What are the odds of broke Nigerian state governments paying 13th-month salary to their workers? The chances are probably quite slim, to be honest.
But, last month, the Oyo state government, one of Nigeria's 36 states based in the southwestern region of the country, increased such odds. The state delivered a promise to give its workers a 13th-month salary.
This news was very rare and quite exciting because many private organisations in Nigeria do not even pay 13th-month salaries, which is a form of compensation in addition to an employee's 12th-month salary.
Oyo State has grown its internally generated revenue (IGR) by four times in the last ten years. IGR recorded one of the fastest growth of 42% in 2020. Yet, federal allocations made up nearly 60% of its 2020 revenue.
One essential contribution to Oyo state's IGR growth is tax, particularly Pay As You Earn (PAYE). Oyo's PAYE has nearly tripled in the last five years. But this is tax earned from all working residents who also deserve dividends of a growing administration, not the state's civil workers only.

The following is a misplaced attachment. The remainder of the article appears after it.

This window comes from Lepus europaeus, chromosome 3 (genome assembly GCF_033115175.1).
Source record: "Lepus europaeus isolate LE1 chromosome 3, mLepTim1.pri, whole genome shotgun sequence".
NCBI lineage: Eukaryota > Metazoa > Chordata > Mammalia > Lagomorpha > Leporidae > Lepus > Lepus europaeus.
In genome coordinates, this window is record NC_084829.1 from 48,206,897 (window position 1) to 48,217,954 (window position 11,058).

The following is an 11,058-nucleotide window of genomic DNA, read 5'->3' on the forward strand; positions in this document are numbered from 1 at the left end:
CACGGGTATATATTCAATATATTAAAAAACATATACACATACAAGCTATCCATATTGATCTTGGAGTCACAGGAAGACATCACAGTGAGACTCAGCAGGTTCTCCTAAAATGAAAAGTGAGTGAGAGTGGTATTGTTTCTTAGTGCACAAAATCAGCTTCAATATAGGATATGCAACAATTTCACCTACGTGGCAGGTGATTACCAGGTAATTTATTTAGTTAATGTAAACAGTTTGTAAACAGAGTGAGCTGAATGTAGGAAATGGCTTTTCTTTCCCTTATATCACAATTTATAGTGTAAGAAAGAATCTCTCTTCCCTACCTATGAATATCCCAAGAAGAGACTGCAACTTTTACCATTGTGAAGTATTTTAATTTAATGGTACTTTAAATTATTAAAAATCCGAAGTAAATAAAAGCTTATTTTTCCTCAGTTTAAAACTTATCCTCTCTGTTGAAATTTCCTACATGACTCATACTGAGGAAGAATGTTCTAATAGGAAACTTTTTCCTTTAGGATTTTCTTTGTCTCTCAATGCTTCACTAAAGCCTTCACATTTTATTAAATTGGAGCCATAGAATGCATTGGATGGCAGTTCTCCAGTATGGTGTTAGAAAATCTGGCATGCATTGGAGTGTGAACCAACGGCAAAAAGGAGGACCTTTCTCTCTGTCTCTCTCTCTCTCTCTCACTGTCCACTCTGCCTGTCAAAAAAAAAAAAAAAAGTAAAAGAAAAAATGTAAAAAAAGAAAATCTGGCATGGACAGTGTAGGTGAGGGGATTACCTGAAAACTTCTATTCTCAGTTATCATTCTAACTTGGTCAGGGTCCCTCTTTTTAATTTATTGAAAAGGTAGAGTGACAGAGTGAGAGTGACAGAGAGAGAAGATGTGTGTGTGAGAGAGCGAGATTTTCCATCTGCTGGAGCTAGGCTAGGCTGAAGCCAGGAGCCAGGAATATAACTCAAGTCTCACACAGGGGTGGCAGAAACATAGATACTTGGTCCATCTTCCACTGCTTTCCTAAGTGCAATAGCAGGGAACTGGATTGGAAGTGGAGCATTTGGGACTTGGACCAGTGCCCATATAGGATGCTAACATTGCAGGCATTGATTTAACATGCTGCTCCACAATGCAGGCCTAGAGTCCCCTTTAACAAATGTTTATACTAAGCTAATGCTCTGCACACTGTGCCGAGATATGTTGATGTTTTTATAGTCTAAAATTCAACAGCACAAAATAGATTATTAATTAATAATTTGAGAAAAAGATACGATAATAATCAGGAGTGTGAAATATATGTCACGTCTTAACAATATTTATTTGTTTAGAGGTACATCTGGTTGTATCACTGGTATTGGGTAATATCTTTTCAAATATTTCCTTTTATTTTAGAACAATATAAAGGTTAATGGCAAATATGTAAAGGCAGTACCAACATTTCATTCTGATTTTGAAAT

Oyo state is like most states that earn more of its internally generated income from taxes. But some states like Kaduna earned higher revenue from its ministries, departments and agencies (MDAs) in 2020. This suggests that states' can improve their overall revenue by utilising available resources, including their MDAs.
Private sector aside, getting a normal salary can be hard for public workers, and extra remuneration is just downright unusual. For instance, the head of the civil service of the federation was reported to have advised civil servants to exercise caution in spending their November salary. According to her, there was a possible payment delay in their December remuneration. In Ondo state, workers are being owed as much as six months salary, which they now receive in percentages—sometimes as little as 30% of their monthly salary.
So, it was noteworthy when a public institution and a state government broke away from the norms of perpetual salary delays and non-payment. By the 29th of December, the state had kept its promise and paid the full basic salary (without allowances) of its workers' monthly remuneration. It's a commendable feat, especially when compared to Lagos state, the country's IGR giant, that pays 30% of basic salary to its workers in December.
However, if you have been keeping up with Oyo state, you might not be so surprised at